# Modeling categorical data

To convert categorical data into a numerical representation suitable for modeling, `StatsModels`

implements a variety of **contrast coding systems**. Each contrast coding system maps a categorical vector with $k$ levels onto $k-1$ linearly independent model matrix columns.

The following contrast coding systems are implemented:

## How to specify contrast coding

The default contrast coding system is `DummyCoding`

. To override this, use the `contrasts`

argument when constructing a `ModelFrame`

:

`mf = ModelFrame(@formula(y ~ 1 + x), df, contrasts = Dict(:x => EffectsCoding()))`

To change the contrast coding for one or more variables in place, use

`StatsModels.setcontrasts!`

— Function.```
setcontrasts!(mf::ModelFrame; kwargs...)
setcontrasts!(mf::ModelFrame, contrasts::Dict{Symbol})
```

Update the contrasts used for coding categorical variables in `ModelFrame`

in place. This is accomplished by computing a new schema based on the provided contrasts and the `ModelFrame`

's data, and applying it to the `ModelFrame`

's `FormulaTerm`

.

Note that only the `ModelFrame`

itself is mutated: because `AbstractTerm`

s are immutable, any changes will produce a copy.

## Interface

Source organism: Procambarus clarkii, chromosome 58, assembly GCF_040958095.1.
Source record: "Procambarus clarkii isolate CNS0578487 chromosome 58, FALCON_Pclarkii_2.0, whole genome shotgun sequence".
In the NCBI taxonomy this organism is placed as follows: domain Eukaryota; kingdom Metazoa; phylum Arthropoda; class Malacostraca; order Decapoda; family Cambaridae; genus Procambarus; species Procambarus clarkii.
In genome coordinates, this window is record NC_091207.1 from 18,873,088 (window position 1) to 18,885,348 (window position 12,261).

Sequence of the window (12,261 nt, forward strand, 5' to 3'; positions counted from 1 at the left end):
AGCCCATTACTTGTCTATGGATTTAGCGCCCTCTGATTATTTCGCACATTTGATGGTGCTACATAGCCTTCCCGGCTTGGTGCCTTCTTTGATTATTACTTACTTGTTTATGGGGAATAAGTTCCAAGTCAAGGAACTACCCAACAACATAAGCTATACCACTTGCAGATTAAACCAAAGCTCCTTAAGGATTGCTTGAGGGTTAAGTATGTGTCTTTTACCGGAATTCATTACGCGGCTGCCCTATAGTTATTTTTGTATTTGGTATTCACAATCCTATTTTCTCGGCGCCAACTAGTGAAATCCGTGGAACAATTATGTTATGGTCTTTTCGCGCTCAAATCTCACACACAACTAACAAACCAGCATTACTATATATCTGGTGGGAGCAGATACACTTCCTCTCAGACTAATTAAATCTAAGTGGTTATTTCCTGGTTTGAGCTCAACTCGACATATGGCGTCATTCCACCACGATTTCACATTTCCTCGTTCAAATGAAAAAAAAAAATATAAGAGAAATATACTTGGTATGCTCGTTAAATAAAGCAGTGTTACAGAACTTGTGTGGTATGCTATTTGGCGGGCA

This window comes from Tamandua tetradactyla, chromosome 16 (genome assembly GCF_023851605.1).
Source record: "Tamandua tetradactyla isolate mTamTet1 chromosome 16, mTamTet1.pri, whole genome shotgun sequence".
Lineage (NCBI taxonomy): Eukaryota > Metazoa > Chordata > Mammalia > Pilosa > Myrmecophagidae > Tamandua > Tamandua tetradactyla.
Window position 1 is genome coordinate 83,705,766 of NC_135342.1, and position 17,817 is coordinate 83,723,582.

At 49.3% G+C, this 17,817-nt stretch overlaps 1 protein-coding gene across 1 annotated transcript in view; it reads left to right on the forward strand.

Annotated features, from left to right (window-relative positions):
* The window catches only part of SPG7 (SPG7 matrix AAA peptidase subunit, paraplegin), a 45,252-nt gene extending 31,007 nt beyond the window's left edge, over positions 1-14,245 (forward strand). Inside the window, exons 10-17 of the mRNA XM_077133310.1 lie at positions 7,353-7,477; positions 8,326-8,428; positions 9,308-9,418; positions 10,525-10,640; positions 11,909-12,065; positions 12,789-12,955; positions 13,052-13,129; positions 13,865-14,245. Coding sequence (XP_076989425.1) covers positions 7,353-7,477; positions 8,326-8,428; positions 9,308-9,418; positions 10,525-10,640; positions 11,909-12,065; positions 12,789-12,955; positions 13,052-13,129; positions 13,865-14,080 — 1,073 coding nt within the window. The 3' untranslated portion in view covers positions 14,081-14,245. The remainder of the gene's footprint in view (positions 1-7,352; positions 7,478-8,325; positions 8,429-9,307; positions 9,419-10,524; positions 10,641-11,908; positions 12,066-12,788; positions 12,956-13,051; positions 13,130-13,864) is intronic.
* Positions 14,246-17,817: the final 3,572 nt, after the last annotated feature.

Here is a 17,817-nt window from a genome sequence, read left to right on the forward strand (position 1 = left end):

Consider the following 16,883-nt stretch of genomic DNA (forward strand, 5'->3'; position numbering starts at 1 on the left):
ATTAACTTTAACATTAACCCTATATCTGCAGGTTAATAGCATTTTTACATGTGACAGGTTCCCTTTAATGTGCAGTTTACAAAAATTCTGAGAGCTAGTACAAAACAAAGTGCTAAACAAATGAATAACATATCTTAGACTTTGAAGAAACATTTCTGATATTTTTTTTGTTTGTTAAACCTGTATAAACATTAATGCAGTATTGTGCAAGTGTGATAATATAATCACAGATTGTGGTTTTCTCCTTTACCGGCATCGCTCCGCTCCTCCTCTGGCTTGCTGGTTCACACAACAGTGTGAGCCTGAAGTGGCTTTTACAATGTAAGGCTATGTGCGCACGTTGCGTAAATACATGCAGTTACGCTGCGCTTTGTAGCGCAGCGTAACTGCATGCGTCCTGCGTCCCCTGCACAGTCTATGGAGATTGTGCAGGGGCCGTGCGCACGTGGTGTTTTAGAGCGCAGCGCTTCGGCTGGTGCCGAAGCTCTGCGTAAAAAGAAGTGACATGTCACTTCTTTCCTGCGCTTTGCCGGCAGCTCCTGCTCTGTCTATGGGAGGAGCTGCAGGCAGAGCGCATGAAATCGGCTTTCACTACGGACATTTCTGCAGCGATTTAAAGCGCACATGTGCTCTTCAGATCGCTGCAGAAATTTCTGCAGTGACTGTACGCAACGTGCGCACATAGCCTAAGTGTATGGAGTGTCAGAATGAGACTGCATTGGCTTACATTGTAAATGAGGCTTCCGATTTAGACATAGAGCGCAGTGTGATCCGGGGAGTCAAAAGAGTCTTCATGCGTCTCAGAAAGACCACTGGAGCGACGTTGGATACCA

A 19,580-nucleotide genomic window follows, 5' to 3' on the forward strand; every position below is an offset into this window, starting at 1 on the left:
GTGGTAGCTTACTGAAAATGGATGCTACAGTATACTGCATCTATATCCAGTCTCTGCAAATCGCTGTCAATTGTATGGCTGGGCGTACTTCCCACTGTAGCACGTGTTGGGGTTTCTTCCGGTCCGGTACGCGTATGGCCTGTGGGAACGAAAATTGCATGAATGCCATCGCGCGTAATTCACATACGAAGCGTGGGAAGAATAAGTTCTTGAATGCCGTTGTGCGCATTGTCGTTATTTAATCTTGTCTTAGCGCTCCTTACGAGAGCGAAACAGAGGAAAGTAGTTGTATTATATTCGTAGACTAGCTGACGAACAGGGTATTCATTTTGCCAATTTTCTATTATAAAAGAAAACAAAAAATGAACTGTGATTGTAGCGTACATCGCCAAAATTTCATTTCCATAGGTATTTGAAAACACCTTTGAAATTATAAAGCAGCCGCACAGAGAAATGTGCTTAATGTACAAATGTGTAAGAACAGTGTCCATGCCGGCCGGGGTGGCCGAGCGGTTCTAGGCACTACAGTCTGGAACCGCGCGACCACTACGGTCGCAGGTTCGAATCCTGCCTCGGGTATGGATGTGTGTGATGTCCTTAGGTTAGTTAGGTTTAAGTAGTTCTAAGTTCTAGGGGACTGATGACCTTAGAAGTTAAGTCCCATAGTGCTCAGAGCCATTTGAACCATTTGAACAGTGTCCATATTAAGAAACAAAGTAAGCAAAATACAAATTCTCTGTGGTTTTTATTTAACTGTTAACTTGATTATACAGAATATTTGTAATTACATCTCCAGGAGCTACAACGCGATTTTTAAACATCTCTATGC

`StatsModels.AbstractContrasts`

— Type.Interface to describe contrast coding systems for categorical variables.

Concrete subtypes of `AbstractContrasts`

describe a particular way of converting a categorical data vector into numeric columns in a `ModelMatrix`

. Each instantiation optionally includes the levels to generate columns for and the base level. If not specified these will be taken from the data when a `ContrastsMatrix`

is generated (during `ModelFrame`

construction).

**Constructors**

For `C <: AbstractContrast`

:

```
C() # levels are inferred later
C(levels = ::Vector{Any}) # levels checked against data later
C(base = ::Any) # specify base level
C(levels = ::Vector{Any}, base = ::Any) # specify levels and base
```

**Arguments**

`levels`

: Optionally, the data levels can be specified here. This allows you to specify the order of the levels. If specified, the levels will be checked against the levels actually present in the data when the`ContrastsMatrix`